The global navigation area on the University of Valencia home page

Critics of an ever-present global navigation point to its intrusion on valuable screen real estate. These concerns are entirely valid. The global navigation area in Figure 4-2 occupies a fair amount of the page, and the designers might have done a better job reducing it, particularly on content pages further down in the site. But it’s not a question of including or excluding a global navigation: a global navigation area is usually a valuable navigational device. The question is how prominent and persistent it should be. The answer depends on several factors:

There are times when global navigation shouldn’t be shown, or can vary its form. For instance, some task flows, such as a checkout process or online bank transfer, should restrain people from jumping out in the middle of a process.

Compare Figure 4-3, which shows the home page of the Opodo travel site (, to Figure 4-4, which shows first step of the site’s checkout process. For checkout, the main navigation tabs were removed to provide focus during the process and avoid errors.

The Opodo home page, with main navigation tabs highlighted

Checking out on Opodo, without the main navigation


Local navigation is used to access lower levels in a structure, below the main navigation pages. The term “local” implies “within a given category.” On a given page, local navigation generally shows other options at the same level of a hierarchy, as well as the options below the current page.

Local navigation often works in conjunction with a global navigation system and is really an extension of the main navigation. Because local navigation varies more often than main navigation, it is often treated differently.

Three common arrangements of main and local navigation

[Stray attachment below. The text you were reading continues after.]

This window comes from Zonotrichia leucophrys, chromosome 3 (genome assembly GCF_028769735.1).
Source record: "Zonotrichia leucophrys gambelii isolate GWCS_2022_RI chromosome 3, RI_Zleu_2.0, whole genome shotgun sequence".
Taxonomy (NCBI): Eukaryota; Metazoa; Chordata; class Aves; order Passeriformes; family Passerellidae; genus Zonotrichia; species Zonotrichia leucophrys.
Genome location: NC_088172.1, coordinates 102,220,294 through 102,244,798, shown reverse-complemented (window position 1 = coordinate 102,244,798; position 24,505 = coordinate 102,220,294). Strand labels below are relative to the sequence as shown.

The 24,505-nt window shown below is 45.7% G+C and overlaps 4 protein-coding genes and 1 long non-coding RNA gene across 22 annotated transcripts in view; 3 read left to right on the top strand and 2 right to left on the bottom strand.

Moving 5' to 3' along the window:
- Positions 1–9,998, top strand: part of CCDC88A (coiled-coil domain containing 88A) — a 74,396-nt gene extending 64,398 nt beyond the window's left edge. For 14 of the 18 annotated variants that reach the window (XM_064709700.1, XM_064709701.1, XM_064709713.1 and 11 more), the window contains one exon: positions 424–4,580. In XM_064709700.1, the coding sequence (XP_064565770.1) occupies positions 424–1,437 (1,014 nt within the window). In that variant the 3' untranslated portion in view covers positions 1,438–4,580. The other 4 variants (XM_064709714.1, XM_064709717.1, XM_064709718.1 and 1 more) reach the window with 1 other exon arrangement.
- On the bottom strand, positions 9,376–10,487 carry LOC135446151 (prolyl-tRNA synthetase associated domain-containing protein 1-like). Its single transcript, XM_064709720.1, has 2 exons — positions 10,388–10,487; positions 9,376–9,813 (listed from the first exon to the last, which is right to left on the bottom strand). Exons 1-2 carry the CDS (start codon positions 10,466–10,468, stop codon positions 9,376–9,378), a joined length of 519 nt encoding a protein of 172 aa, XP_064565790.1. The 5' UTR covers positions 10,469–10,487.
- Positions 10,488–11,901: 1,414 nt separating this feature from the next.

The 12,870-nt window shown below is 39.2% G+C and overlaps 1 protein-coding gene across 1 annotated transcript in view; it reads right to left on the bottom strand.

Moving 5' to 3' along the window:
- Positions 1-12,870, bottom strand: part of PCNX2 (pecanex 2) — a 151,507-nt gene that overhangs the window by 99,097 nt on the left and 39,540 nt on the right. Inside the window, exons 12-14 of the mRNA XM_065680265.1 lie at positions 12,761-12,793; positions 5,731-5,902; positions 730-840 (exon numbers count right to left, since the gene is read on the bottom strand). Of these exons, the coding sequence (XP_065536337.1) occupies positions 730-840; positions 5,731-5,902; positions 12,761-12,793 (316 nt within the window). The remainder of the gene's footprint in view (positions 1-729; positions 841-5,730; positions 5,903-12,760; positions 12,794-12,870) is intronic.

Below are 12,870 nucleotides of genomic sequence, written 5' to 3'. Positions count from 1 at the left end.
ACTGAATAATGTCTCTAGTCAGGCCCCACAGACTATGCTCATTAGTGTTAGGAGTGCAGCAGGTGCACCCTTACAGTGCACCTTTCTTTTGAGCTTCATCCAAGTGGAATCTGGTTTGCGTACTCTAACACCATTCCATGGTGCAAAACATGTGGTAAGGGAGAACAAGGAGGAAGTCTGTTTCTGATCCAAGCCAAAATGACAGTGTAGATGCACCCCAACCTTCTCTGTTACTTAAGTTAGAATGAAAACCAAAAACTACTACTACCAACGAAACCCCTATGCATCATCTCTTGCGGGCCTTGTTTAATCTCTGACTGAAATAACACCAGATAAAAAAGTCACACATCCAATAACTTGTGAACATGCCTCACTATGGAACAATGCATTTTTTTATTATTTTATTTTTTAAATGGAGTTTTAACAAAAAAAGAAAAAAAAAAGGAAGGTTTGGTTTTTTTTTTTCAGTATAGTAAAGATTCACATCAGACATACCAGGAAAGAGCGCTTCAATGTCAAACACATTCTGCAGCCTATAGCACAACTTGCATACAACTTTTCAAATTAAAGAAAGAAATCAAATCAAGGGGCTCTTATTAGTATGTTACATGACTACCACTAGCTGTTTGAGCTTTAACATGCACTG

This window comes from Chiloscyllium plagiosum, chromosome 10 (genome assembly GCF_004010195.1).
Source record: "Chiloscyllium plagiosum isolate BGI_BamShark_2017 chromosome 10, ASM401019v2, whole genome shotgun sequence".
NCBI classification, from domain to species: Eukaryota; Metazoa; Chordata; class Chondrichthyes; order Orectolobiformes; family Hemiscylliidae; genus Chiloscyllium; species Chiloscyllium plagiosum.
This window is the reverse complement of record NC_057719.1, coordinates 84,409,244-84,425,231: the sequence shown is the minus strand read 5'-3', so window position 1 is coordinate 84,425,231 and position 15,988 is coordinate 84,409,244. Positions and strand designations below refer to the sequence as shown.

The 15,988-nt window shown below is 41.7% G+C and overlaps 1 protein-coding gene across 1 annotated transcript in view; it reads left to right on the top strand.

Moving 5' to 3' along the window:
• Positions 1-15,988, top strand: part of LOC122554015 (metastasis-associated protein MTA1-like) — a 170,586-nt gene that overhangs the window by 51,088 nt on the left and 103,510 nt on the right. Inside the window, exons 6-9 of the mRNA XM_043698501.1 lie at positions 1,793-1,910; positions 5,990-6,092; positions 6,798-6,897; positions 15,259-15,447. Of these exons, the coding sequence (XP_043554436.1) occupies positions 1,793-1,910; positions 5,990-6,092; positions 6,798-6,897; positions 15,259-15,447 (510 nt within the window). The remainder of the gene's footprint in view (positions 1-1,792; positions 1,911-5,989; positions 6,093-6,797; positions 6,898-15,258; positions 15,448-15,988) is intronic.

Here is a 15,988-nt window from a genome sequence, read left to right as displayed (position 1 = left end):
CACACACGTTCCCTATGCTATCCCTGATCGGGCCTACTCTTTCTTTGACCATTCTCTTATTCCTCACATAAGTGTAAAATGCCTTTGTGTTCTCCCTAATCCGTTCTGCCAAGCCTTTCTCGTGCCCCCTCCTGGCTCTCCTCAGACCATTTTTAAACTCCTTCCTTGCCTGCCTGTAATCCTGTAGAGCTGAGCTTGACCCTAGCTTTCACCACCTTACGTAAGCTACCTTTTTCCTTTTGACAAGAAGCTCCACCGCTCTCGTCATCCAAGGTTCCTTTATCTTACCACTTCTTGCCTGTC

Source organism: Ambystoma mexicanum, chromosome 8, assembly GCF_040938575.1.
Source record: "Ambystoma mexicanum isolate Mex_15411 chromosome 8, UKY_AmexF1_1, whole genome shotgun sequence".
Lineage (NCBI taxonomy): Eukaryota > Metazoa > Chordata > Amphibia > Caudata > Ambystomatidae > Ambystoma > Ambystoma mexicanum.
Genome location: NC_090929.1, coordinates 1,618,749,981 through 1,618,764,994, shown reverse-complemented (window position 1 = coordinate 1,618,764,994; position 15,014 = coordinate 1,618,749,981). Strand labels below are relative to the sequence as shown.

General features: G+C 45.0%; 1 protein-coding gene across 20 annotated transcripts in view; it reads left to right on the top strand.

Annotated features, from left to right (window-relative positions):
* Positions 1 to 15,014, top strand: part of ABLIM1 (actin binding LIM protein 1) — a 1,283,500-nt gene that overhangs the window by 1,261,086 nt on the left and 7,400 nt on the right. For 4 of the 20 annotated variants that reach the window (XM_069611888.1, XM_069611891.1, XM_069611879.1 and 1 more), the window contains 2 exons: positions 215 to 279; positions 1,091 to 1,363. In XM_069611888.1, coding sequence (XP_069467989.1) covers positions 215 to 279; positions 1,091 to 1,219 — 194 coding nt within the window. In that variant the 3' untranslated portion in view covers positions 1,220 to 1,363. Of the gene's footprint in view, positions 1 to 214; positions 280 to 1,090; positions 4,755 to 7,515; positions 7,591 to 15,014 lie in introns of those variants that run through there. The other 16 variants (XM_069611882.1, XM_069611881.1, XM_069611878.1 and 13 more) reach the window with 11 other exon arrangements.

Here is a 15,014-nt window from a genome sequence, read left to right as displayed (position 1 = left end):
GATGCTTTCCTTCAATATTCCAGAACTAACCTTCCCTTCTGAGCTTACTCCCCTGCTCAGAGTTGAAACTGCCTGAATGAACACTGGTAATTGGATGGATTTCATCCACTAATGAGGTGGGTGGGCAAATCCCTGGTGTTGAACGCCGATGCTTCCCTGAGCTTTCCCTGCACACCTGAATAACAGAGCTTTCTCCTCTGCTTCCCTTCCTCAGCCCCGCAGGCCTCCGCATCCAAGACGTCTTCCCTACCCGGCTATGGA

Generally transitions from page to page with a local navigation are smooth and consistent. There’s likely no expectation that links in local navigation will cause the user to leave the site, or even the site category. But local navigation can be more volatile than global navigation in some instances. It may be used to link to other page types, content formats.

Overall, local navigation provides a great deal of context, such as which topics belong together, related content, and so forth. In this sense, local navigation plays a key role in indicating the “aboutness” of the site. It also gives a sense of granularity of a topic. For this reason, local navigation supports general exploration, as well as known-item seeking and re-finding. It also points to content a visitor might not have known existed.


Associative navigation makes important connections across levels of a hierarchy or site structure. While reading about one topic, the user can access to other topics. This is a key aspect of hypertext in general, but is also at the heart of the embedded digression problem mentioned in Chapter 2.


As the name implies, contextual navigation can vary. It’s situational. Though links may transition to similar pages at the same level within the site, they quite frequently lead to new content areas, different page types, or even a new site.

Generally, contextual navigation is placed close to the content of a page. This creates a strong connection between the meaning of a text and the linked related pages. There are two typical arrangements of contextual navigation on the page (Figure 4-8):